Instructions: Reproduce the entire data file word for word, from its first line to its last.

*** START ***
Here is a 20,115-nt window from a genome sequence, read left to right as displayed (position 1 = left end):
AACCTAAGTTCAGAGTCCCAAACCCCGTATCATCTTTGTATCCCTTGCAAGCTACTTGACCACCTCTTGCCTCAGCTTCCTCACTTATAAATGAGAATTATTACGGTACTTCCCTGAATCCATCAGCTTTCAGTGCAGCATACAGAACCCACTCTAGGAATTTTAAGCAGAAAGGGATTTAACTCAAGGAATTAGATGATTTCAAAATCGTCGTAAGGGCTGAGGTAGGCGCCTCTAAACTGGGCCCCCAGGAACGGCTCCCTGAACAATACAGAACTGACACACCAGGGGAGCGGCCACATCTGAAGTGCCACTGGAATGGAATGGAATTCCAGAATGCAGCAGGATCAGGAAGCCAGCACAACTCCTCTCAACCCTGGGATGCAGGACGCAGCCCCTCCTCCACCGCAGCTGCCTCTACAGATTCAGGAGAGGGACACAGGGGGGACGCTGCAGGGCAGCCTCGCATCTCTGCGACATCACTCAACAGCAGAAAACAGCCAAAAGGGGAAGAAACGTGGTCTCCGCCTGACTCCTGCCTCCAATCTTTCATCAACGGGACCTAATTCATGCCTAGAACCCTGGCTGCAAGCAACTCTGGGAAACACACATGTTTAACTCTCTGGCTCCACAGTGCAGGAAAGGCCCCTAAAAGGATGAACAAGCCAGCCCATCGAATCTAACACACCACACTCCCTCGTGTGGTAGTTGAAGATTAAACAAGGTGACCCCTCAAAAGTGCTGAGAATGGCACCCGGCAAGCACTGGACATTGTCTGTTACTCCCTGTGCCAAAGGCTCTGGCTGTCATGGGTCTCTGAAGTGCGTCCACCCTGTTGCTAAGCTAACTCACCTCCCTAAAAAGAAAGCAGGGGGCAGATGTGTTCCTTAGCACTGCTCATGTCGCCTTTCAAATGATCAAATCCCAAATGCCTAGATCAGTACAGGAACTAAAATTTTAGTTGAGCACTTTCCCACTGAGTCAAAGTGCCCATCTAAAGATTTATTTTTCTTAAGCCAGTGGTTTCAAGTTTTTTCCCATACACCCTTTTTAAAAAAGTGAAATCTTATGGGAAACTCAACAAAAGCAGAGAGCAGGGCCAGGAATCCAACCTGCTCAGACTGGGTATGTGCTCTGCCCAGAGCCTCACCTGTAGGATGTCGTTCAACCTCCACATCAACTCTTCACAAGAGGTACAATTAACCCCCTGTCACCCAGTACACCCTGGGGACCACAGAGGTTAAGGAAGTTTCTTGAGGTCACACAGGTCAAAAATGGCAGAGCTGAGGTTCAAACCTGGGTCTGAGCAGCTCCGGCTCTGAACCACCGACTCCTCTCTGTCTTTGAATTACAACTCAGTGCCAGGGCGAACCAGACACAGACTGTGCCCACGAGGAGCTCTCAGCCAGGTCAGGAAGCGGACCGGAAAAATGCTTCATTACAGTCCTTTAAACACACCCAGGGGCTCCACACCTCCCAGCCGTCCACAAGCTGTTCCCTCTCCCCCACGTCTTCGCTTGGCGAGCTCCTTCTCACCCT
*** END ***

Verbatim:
Here is a 20,115-nt window from a genome sequence, read left to right as displayed (position 1 = left end):
AACCTAAGTTCAGAGTCCCAAACCCCGTATCATCTTTGTATCCCTTGCAAGCTACTTGACCACCTCTTGCCTCAGCTTCCTCACTTATAAATGAGAATTATTACGGTACTTCCCTGAATCCATCAGCTTTCAGTGCAGCATACAGAACCCACTCTAGGAATTTTAAGCAGAAAGGGATTTAACTCAAGGAATTAGATGATTTCAAAATCGTCGTAAGGGCTGAGGTAGGCGCCTCTAAACTGGGCCCCCAGGAACGGCTCCCTGAACAATACAGAACTGACACACCAGGGGAGCGGCCACATCTGAAGTGCCACTGGAATGGAATGGAATTCCAGAATGCAGCAGGATCAGGAAGCCAGCACAACTCCTCTCAACCCTGGGATGCAGGACGCAGCCCCTCCTCCACCGCAGCTGCCTCTACAGATTCAGGAGAGGGACACAGGGGGGACGCTGCAGGGCAGCCTCGCATCTCTGCGACATCACTCAACAGCAGAAAACAGCCAAAAGGGGAAGAAACGTGGTCTCCGCCTGACTCCTGCCTCCAATCTTTCATCAACGGGACCTAATTCATGCCTAGAACCCTGGCTGCAAGCAACTCTGGGAAACACACATGTTTAACTCTCTGGCTCCACAGTGCAGGAAAGGCCCCTAAAAGGATGAACAAGCCAGCCCATCGAATCTAACACACCACACTCCCTCGTGTGGTAGTTGAAGATTAAACAAGGTGACCCCTCAAAAGTGCTGAGAATGGCACCCGGCAAGCACTGGACATTGTCTGTTACTCCCTGTGCCAAAGGCTCTGGCTGTCATGGGTCTCTGAAGTGCGTCCACCCTGTTGCTAAGCTAACTCACCTCCCTAAAAAGAAAGCAGGGGGCAGATGTGTTCCTTAGCACTGCTCATGTCGCCTTTCAAATGATCAAATCCCAAATGCCTAGATCAGTACAGGAACTAAAATTTTAGTTGAGCACTTTCCCACTGAGTCAAAGTGCCCATCTAAAGATTTATTTTTCTTAAGCCAGTGGTTTCAAGTTTTTTCCCATACACCCTTTTTAAAAAAGTGAAATCTTATGGGAAACTCAACAAAAGCAGAGAGCAGGGCCAGGAATCCAACCTGCTCAGACTGGGTATGTGCTCTGCCCAGAGCCTCACCTGTAGGATGTCGTTCAACCTCCACATCAACTCTTCACAAGAGGTACAATTAACCCCCTGTCACCCAGTACACCCTGGGGACCACAGAGGTTAAGGAAGTTTCTTGAGGTCACACAGGTCAAAAATGGCAGAGCTGAGGTTCAAACCTGGGTCTGAGCAGCTCCGGCTCTGAACCACCGACTCCTCTCTGTCTTTGAATTACAACTCAGTGCCAGGGCGAACCAGACACAGACTGTGCCCACGAGGAGCTCTCAGCCAGGTCAGGAAGCGGACCGGAAAAATGCTTCATTACAGTCCTTTAAACACACCCAGGGGCTCCACACCTCCCAGCCGTCCACAAGCTGTTCCCTCTCCCCCACGTCTTCGCTTGGCGAGCTCCTTCTCACCCT